Tokyo: Asia’s economic growth this year will grind to a halt for the first time in 60 years, as the coronavirus crisis takes an “unprecedented” toll on the region’s service sector and major export destinations, the International Monetary Fund said on Thursday.
Policymakers must offer targeted support to households and firms hardest-hit by travel bans, social distancing policies and other measures aimed at containing the pandemic, said Changyong Rhee, director of the IMF’s Asia and Pacific Department.
“These are highly uncertain and challenging times for the global economy. The Asia-Pacific region is no exception. The impact of the coronavirus on the region will be severe, across the board, and unprecedented,” he said.
“This is not a time for business as usual. Asian countries need to use all policy instruments in their toolkits.”
Asia’s economy is likely to suffer zero growth this year for the first time in 60 years, the IMF said in a report on the Asia-Pacific region released on Thursday.
While Asia is set to fare better than other regions suffering economic contractions, the projection is worse than the 4.7% average growth rates throughout the global financial crisis, and the 1.3% increase during the Asian financial crisis in the late 1990s, the IMF said.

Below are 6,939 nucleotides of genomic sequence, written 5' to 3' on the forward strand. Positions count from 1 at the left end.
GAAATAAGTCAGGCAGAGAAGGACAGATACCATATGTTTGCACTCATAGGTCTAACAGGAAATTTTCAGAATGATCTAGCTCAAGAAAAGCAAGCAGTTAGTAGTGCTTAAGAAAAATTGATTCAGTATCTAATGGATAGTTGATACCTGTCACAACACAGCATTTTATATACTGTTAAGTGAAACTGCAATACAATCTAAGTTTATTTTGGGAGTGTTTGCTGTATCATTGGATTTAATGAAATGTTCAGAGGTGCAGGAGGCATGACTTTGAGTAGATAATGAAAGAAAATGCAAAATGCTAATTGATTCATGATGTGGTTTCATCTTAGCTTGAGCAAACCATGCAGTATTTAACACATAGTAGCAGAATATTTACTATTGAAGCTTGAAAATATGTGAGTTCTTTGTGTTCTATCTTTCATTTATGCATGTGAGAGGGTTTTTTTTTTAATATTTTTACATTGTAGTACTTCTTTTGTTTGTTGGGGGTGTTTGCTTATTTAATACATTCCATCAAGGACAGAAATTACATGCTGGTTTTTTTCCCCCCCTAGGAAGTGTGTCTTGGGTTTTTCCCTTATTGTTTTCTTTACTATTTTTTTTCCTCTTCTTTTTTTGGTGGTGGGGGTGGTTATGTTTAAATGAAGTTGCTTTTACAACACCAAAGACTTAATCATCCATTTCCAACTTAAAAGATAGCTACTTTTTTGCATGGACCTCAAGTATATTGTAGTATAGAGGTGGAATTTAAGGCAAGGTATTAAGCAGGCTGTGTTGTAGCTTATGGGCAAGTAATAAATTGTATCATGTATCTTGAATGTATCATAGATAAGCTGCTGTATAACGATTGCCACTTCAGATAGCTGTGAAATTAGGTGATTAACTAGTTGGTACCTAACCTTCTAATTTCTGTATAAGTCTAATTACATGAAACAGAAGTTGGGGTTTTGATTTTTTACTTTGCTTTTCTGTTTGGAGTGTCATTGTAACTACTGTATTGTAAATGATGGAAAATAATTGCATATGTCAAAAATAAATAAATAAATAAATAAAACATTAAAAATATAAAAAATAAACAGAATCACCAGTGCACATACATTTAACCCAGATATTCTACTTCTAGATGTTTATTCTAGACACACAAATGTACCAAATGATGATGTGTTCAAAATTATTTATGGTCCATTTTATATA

Chang Yong Rhee, Director of the IMF’s Asia and Pacific Department, said IMF also supports the Reserve Bank of India’s policy responses to support financial stability and help the Indian economy cope with the fallout from this pandemic.
We strongly support India’s policy response to the pandemic, including the fiscal stimulus package and the proactive decision to pursue a nationwide lockdown to stem the spread of the virus and to save lives, Rhee said.
The policy rate actions along with the regulatory measures to boost liquidity would provide some relief to borrowers and financial institutions, he said.
The Finance Ministry unveiled a Rs 1.70 lakh crore economic package on March 26 involving free foodgrain and cooking gas for the poor for the next three months. The Indian government has extended the ongoing nationwide lockdown till May 3 to contain the spread of the pandemic.
The economic impact of COVID-19 and related policy measures are expected to be substantial, but a recovery should take hold once the virus has been contained, he said.
The IMF expects a 7.6% expansion in Asian economic growth next year on the assumption that containment policies succeed, but added the outlook was highly uncertain.
Unlike the global financial crisis triggered by the 2008 collapse of Lehman Brothers, the pandemic was directly hitting the region’s service sector by forcing households to stay home and shops to shut down, the IMF said.
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